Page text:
Just Keep Digging

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This past week was fascinating and unimaginable. Let’s begin with my daily routine. First, we wake up at 5:30am where we are served coffee and croissants (Italian coffee is amazing). Then, we head out to the excavation site by car and hike up a very steep hill. It certainly gets your blood pumping! At the top lies the ancient site. We are each divided into teams or given solo jobs, and we are each given tasks. I’ve learned so much already because the professor makes sure you try all jobs. I pickaxed, shoveled, and scraped around ancient pottery that was too fragile to take out by pickaxe. It’s extremely fun to pickaxe the soil because it’s gratifying to be productive. So far, I have found about 30 pieces of pottery that date to over 1,000 years old! Occasionally I will find a bone, which is most likely an animal bone because they’re pretty small. Then, we have a second breakfast of more coffee and cookies at around 9:00am. We work some more, eat lunch, and then wash the pottery that we found that day.

Not only do we find pottery, but we find other artifacts that can show us how these ancient people lived. One girl in the program uncovered a large pot with small stones placed around it in a circular fashion, so my professor thought it could be a tomb. Today, the pot was tediously scraped and brushed. Before we knew it, bones were appearing in the pot. Turns out, they were bones of a baby. It’s sad to think how this child passed away, but it’s so fascinating to witness such an uncovering, especially because I have a special interest in osteology–I hope to be able to study bones because the information we can obtain from them is very important.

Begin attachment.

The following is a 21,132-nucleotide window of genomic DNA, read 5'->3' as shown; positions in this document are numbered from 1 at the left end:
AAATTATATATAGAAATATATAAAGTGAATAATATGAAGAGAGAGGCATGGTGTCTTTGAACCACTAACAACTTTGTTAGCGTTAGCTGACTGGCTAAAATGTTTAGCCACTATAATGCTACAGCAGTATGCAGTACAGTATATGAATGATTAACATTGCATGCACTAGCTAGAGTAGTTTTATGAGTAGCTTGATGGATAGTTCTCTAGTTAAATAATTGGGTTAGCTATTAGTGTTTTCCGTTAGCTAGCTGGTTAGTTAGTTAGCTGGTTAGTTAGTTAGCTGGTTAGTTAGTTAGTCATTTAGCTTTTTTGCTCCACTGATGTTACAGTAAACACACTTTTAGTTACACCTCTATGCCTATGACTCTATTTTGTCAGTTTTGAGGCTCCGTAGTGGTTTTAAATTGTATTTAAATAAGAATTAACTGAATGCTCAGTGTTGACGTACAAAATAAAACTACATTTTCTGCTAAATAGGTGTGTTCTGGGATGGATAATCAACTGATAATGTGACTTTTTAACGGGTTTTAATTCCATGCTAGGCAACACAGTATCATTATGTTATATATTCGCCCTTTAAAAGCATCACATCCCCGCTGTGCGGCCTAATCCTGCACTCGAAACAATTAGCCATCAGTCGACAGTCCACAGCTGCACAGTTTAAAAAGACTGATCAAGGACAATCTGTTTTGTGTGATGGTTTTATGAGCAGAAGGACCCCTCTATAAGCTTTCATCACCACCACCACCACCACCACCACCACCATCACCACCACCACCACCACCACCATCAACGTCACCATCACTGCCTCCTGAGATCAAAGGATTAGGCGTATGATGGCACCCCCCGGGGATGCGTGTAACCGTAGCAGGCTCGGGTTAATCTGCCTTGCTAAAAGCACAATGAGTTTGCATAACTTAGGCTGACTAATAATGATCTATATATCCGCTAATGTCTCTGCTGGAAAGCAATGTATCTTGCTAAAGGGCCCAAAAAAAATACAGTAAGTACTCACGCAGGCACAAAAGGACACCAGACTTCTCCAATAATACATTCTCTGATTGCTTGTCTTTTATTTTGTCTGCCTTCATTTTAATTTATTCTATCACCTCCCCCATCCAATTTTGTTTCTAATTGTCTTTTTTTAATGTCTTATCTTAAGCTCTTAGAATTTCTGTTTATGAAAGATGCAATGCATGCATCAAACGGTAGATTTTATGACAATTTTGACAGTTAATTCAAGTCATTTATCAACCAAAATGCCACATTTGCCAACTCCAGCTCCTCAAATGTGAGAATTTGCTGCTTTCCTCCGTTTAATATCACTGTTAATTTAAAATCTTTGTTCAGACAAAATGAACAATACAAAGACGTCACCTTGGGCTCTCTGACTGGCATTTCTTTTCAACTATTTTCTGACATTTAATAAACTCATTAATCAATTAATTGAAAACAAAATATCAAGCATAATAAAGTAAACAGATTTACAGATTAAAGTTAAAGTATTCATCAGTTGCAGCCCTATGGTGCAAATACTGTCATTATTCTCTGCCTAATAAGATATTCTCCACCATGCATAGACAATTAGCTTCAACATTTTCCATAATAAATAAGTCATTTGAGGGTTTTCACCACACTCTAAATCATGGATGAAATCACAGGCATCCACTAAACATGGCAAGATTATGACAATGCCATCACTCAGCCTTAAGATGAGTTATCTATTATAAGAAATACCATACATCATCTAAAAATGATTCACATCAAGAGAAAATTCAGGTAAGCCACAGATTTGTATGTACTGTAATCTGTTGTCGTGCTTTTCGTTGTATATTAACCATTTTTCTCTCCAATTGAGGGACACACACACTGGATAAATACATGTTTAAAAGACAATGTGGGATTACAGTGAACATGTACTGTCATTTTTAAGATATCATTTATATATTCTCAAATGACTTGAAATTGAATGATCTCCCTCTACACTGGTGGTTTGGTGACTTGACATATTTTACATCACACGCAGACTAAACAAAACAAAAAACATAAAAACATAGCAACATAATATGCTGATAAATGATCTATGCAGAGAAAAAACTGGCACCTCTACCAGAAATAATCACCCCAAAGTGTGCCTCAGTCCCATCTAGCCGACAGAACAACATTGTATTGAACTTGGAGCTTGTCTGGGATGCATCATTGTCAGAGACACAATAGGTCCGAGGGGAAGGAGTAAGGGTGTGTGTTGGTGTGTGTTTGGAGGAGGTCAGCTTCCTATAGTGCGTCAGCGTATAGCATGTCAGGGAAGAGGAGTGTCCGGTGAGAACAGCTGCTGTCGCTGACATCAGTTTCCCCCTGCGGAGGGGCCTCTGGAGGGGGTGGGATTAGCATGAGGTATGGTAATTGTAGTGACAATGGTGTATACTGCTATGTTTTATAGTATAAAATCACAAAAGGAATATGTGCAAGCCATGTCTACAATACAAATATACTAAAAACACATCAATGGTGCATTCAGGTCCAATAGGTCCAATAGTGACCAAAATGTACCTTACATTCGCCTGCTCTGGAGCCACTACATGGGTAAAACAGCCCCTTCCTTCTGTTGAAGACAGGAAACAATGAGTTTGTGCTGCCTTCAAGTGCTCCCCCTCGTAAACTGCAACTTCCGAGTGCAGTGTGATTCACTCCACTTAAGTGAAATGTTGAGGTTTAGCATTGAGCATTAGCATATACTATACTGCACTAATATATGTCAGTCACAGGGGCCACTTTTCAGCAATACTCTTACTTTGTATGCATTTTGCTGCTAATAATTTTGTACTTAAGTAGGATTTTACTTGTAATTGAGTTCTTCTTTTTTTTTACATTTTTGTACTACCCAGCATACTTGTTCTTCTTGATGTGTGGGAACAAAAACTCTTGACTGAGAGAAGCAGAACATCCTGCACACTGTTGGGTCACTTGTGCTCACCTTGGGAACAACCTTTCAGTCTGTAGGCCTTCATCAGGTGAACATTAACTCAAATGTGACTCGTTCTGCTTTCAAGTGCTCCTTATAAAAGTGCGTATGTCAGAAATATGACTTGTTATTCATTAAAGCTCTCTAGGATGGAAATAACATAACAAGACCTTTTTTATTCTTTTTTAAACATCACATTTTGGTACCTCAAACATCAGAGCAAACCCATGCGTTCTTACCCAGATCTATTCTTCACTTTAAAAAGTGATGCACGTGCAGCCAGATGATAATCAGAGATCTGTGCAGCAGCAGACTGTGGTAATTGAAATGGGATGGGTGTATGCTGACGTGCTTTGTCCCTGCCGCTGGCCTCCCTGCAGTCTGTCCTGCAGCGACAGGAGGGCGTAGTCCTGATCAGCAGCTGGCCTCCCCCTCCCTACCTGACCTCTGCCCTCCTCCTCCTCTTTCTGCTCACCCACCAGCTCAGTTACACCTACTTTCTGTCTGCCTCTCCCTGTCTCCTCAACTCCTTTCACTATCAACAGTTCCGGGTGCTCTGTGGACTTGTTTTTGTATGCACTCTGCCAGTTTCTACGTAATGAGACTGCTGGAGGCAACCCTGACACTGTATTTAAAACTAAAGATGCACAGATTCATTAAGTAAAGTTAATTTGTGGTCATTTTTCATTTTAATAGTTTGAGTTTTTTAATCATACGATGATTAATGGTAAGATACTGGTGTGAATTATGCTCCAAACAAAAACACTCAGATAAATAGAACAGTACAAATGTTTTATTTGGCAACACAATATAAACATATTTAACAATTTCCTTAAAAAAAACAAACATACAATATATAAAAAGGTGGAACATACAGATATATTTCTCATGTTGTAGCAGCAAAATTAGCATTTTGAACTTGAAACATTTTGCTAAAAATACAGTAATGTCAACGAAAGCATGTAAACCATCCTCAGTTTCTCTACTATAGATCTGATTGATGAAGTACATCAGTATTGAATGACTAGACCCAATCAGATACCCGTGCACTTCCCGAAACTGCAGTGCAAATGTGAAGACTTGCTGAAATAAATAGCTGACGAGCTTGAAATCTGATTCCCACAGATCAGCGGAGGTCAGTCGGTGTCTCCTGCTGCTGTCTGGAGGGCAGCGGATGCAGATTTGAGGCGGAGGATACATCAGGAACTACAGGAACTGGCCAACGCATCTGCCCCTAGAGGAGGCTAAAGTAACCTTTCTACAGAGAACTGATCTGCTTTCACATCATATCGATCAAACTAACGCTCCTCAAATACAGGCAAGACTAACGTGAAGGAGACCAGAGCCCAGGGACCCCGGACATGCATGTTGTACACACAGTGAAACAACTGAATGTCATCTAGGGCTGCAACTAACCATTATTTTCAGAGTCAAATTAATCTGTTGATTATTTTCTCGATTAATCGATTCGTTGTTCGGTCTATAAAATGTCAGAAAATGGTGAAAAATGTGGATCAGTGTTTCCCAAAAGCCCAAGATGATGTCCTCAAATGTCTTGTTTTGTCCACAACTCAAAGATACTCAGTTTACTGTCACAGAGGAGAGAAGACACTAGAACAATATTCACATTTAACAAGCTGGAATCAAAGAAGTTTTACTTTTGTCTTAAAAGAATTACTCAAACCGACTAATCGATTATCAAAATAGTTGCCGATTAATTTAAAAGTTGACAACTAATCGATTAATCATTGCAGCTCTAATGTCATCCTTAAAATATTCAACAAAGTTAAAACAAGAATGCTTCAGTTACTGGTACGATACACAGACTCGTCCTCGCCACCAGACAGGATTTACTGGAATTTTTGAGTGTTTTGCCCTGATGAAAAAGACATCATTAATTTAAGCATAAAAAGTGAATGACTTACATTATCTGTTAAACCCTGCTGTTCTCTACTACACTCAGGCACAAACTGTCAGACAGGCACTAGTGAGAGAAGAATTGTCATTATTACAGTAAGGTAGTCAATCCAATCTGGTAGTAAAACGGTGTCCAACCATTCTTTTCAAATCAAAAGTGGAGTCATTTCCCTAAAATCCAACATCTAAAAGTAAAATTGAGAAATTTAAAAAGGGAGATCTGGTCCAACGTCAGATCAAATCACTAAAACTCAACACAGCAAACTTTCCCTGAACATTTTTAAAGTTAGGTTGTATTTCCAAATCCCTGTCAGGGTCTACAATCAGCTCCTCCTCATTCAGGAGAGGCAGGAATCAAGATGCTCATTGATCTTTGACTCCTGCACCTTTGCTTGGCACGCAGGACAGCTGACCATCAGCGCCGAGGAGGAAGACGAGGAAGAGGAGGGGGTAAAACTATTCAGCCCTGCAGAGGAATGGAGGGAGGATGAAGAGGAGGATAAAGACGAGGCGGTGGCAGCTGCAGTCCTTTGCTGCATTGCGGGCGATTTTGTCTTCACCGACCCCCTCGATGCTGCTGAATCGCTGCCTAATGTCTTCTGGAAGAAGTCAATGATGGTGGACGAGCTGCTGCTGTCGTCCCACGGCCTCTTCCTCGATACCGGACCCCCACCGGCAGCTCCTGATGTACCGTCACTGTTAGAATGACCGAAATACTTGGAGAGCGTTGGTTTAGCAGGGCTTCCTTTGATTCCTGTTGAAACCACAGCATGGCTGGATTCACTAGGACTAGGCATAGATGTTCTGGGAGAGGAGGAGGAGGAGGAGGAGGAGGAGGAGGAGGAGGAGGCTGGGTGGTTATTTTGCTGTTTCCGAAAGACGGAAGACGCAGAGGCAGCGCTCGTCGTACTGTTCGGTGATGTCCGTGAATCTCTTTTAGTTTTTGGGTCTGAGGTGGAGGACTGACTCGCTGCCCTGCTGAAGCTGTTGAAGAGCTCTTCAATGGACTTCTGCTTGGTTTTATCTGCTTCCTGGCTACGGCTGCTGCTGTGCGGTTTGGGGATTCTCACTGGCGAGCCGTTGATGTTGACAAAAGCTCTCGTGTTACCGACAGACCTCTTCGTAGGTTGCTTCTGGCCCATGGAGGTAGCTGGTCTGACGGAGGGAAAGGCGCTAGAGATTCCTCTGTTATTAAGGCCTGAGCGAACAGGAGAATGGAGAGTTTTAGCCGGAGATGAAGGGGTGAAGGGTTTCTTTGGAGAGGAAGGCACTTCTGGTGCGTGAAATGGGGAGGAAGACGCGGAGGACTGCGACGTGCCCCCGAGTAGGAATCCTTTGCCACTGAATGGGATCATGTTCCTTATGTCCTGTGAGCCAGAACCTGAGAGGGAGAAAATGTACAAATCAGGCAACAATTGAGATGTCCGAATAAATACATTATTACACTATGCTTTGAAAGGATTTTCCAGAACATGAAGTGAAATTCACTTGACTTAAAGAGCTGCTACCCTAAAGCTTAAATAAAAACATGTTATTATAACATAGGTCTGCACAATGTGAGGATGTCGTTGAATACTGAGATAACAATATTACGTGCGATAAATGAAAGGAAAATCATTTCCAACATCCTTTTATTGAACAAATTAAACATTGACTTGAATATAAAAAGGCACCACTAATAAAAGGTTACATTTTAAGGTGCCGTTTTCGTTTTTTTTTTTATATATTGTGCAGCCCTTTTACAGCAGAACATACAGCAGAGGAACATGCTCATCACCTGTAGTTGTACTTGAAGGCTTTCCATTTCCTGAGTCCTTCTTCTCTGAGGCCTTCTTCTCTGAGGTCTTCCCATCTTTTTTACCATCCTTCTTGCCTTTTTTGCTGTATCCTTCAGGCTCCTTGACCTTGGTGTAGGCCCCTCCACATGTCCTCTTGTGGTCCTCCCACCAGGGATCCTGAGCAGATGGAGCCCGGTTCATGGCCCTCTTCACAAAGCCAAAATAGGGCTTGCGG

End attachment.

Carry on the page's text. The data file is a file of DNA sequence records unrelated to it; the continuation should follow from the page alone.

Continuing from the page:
Also, I work in various sections of the site and always have the opportunity to uncover different types of artifacts as well. The other day, two of the girls and I were trying to figure out where a stone wall led by pickaxing the dirt around it. We ended up finding a threshold! We knew it was a doorway because there was a gap in the wall with a tile floor in between. I wish I could post pictures, but I can’t post specific artifacts and structures since they aren’t published yet. It’s important to know the laws of archaeology and I’m glad to learn some on this excavation.

We also learned to “level” the site. First, we set up at tripod at a reference point. Someone then held up a meter stick at a specific structure while another person looked through the magnifying lens on the tripod to read the height measurement. We do this for all the different levels of ground that we uncovered so we can use it to relatively date the artifacts and structures found in each layer! The layers of dirt that are lower should be older than those layers on top of them. It’s really fascinating stuff and I enjoy it a lot.

There are a lot of technical aspects of archaeology that you’d need to be aware of if you want to be an archaeologist, like learning how to set up the tripod or how to dig so that artifacts won’t be destroyed in the process. It can get complicated, but at the end of the day, I know I’ve learned so much and will only learn more from experience.

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Leveling the site, in which the yellow tripod is at the reference point and the meter stick is in one of the structures. This helps us see the height of the layer.

 

 

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